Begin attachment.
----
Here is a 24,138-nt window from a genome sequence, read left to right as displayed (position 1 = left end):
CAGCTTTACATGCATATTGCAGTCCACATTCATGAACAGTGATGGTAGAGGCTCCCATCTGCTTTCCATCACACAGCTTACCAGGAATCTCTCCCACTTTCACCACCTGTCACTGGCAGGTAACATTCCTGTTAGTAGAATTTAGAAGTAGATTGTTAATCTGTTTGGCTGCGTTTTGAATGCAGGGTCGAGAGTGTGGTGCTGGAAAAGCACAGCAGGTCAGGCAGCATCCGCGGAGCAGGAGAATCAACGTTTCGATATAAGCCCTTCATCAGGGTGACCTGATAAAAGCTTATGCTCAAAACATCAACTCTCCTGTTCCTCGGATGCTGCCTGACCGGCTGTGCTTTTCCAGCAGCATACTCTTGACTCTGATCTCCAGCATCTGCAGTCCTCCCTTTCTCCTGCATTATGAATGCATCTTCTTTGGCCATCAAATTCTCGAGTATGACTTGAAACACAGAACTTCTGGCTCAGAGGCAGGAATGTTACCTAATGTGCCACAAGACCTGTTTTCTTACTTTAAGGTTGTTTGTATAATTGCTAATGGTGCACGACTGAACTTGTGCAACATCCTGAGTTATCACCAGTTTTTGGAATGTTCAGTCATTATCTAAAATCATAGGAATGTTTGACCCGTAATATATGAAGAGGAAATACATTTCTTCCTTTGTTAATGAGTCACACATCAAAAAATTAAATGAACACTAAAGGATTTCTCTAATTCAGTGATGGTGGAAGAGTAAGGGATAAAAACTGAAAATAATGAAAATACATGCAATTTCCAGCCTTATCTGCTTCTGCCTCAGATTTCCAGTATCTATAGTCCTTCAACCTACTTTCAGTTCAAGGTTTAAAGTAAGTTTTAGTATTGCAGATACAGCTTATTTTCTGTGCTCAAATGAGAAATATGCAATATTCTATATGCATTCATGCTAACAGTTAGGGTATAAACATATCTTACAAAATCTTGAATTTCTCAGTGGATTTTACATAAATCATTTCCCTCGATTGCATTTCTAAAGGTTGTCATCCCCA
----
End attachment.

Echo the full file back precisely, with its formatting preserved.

Here is a 24,138-nt window from a genome sequence, read left to right as displayed (position 1 = left end):
CAGCTTTACATGCATATTGCAGTCCACATTCATGAACAGTGATGGTAGAGGCTCCCATCTGCTTTCCATCACACAGCTTACCAGGAATCTCTCCCACTTTCACCACCTGTCACTGGCAGGTAACATTCCTGTTAGTAGAATTTAGAAGTAGATTGTTAATCTGTTTGGCTGCGTTTTGAATGCAGGGTCGAGAGTGTGGTGCTGGAAAAGCACAGCAGGTCAGGCAGCATCCGCGGAGCAGGAGAATCAACGTTTCGATATAAGCCCTTCATCAGGGTGACCTGATAAAAGCTTATGCTCAAAACATCAACTCTCCTGTTCCTCGGATGCTGCCTGACCGGCTGTGCTTTTCCAGCAGCATACTCTTGACTCTGATCTCCAGCATCTGCAGTCCTCCCTTTCTCCTGCATTATGAATGCATCTTCTTTGGCCATCAAATTCTCGAGTATGACTTGAAACACAGAACTTCTGGCTCAGAGGCAGGAATGTTACCTAATGTGCCACAAGACCTGTTTTCTTACTTTAAGGTTGTTTGTATAATTGCTAATGGTGCACGACTGAACTTGTGCAACATCCTGAGTTATCACCAGTTTTTGGAATGTTCAGTCATTATCTAAAATCATAGGAATGTTTGACCCGTAATATATGAAGAGGAAATACATTTCTTCCTTTGTTAATGAGTCACACATCAAAAAATTAAATGAACACTAAAGGATTTCTCTAATTCAGTGATGGTGGAAGAGTAAGGGATAAAAACTGAAAATAATGAAAATACATGCAATTTCCAGCCTTATCTGCTTCTGCCTCAGATTTCCAGTATCTATAGTCCTTCAACCTACTTTCAGTTCAAGGTTTAAAGTAAGTTTTAGTATTGCAGATACAGCTTATTTTCTGTGCTCAAATGAGAAATATGCAATATTCTATATGCATTCATGCTAACAGTTAGGGTATAAACATATCTTACAAAATCTTGAATTTCTCAGTGGATTTTACATAAATCATTTCCCTCGATTGCATTTCTAAAGGTTGTCATCCCCA